Some people are surprised to learn that I brought books into space. The silent distraction provided by a physical book — one that doesn’t alert you to any notification or give you the ability to open another tab — is invaluable. Many small bookstores are now offering delivery of orders to your home or in your vehicle, which means that you can support a local business and, at the same time, ensure a time of disconnection, which is so necessary.

You can also practice an instrument (I just bought a digital guitar trainer online), do crafts, or some other art project. Astronauts take time to do all of this while in space. (Do you remember Canadian astronaut Chris Hadfield’s famous version of David Bowie’s “Space Oddity”?).

Write a diary

NASA has been studying the effects of isolation on humans for decades, and a surprising discovery has been the value of journaling. Throughout my yearlong mission, I took the time to write about my experiences almost every day. If you realize that you are only recording everyday events (which, in this context, may be repetitive), you better try to describe what you are experiencing through your five senses or write about your memories. Even if you don’t end up writing a book based on your journal, as I did, writing about what happens in your days will help put your experience in perspective and will allow you to look back later at what this unique moment in history has entailed. .

Take time to get in touch

Even with all the responsibilities of serving as a space station commander, I never missed an opportunity to have a video conference with friends and family. It seems to scientists that isolation is harmful not only to our mental health, but also to our physical health, especially our immune system. Technology makes it easier than ever to keep in touch, so it’s worth taking time to connect with someone every day. It could help you fight viruses.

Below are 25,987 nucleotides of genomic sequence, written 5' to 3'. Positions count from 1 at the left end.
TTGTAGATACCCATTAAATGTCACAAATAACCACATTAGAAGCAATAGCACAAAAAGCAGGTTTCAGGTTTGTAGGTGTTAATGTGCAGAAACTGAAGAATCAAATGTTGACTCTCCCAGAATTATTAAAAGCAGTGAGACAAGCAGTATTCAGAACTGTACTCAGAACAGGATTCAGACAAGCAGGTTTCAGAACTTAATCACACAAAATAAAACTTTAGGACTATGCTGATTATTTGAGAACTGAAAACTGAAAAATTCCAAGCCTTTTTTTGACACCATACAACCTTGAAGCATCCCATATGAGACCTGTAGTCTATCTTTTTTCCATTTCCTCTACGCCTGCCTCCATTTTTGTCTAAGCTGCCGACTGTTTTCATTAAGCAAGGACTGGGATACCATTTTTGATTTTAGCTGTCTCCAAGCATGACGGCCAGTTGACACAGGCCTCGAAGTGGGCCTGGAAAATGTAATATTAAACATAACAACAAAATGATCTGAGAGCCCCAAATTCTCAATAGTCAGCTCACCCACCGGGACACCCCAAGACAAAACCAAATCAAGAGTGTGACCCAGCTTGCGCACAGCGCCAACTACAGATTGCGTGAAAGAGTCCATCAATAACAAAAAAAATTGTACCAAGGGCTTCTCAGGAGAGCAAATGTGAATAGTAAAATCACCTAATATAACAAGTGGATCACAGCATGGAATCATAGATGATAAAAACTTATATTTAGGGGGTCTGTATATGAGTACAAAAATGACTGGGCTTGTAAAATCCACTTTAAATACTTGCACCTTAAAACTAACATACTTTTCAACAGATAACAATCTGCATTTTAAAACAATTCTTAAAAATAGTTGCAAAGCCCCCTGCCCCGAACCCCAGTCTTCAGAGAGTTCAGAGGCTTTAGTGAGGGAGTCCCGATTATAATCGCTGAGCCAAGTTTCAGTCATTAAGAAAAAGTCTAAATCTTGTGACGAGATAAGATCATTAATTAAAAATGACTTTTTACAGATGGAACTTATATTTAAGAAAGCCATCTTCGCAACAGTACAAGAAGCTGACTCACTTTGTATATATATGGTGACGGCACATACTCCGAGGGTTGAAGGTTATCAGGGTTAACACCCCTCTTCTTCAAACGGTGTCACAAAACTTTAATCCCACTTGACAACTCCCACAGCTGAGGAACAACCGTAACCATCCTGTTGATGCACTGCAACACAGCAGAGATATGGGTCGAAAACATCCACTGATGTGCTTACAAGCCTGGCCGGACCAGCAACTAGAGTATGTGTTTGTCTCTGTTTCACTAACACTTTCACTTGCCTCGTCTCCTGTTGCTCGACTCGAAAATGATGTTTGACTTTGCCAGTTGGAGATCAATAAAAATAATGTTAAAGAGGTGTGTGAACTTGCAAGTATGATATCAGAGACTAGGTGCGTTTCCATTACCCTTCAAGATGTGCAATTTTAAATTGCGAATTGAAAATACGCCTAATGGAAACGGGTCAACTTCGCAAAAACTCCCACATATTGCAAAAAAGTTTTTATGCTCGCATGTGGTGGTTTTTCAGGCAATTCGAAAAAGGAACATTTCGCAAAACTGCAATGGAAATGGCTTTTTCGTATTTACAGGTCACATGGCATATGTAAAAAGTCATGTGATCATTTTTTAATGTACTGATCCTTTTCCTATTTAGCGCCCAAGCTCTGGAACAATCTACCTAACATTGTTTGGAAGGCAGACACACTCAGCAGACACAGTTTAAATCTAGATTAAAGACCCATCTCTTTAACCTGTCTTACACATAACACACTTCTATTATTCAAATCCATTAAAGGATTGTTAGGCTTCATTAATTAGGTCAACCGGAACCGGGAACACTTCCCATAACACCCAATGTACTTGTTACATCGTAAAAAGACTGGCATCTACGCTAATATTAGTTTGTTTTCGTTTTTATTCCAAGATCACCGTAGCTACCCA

Listen to the experts

I have discovered that most problems are not as difficult as space science; however, when they are, you should consult with experts. Living in space taught me a lot about the importance of trusting the advice of people who knew more than I did about certain subjects, be it science, engineering, medicine or the design of the incredibly complex space station that allowed me to stay alive.

Particularly in a challenging moment like the one we are experiencing now, we must seek the knowledge of those who know the most about it and listen to them. Social media or other sources that do not verify your data can spread disinformation in the same way that a handshake transmits a virus, making it necessary to look for reliable sources of facts, such as the World Health Organization and the Center for Resources on Coronavirus from Johns Hopkins University.

We are all connected

Viewed from space, Earth has no borders. The spread of the coronavirus shows us that what we share is much more powerful than what keeps us away, for better or for worse. All people are inevitably interconnected, and the more we come together to solve our problems, the better off we will be.

One of the side effects of seeing Earth from the perspective of space, at least for me, is feeling more compassion for others. As helpless as we feel locked up at home, there are always things we can do: I’ve seen people read to children through video calls, donate their time and money to charities online, and run errands for the elderly. or neighbors with weakened immune systems. The benefits for the volunteer are as great as for the people who receive the aid.

I have seen humans work together to overcome the most complex challenges we can imagine, and I know that we are capable of succeeding this time if we all do our part and work as a team. Oh, and wash your hands often.